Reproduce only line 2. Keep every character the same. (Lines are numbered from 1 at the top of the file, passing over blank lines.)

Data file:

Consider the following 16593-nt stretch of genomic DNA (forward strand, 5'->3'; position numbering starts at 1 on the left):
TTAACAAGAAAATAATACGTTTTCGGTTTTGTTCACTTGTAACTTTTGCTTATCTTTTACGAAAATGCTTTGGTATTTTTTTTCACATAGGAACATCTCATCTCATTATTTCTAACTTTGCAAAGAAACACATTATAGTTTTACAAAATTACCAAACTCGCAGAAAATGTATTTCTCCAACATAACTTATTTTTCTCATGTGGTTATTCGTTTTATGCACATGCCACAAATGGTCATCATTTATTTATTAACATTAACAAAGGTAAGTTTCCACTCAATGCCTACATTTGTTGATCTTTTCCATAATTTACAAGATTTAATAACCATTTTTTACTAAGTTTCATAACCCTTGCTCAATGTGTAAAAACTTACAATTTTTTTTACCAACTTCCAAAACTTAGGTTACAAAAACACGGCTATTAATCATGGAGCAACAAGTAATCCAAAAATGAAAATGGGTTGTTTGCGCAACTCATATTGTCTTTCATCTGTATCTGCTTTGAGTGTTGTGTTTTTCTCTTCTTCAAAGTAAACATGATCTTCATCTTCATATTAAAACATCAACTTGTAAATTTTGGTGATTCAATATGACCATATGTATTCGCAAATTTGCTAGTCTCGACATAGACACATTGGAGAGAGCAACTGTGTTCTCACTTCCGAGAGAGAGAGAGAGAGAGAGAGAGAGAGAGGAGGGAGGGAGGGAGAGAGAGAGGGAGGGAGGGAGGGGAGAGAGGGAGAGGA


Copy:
TTAACAAGAAAATAATACGTTTTCGGTTTTGTTCACTTGTAACTTTTGCTTATCTTTTACGAAAATGCTTTGGTATTTTTTTTCACATAGGAACATCTCATCTCATTATTTCTAACTTTGCAAAGAAACACATTATAGTTTTACAAAATTACCAAACTCGCAGAAAATGTATTTCTCCAACATAACTTATTTTTCTCATGTGGTTATTCGTTTTATGCACATGCCACAAATGGTCATCATTTATTTATTAACATTAACAAAGGTAAGTTTCCACTCAATGCCTACATTTGTTGATCTTTTCCATAATTTACAAGATTTAATAACCATTTTTTACTAAGTTTCATAACCCTTGCTCAATGTGTAAAAACTTACAATTTTTTTTACCAACTTCCAAAACTTAGGTTACAAAAACACGGCTATTAATCATGGAGCAACAAGTAATCCAAAAATGAAAATGGGTTGTTTGCGCAACTCATATTGTCTTTCATCTGTATCTGCTTTGAGTGTTGTGTTTTTCTCTTCTTCAAAGTAAACATGATCTTCATCTTCATATTAAAACATCAACTTGTAAATTTTGGTGATTCAATATGACCATATGTATTCGCAAATTTGCTAGTCTCGACATAGACACATTGGAGAGAGCAACTGTGTTCTCACTTCCGAGAGAGAGAGAGAGAGAGAGAGAGAGAGAGGAGGGAGGGAGGGAGAGAGAGAGGGAGGGAGGGAGGGGAGAGAGGGAGAGGA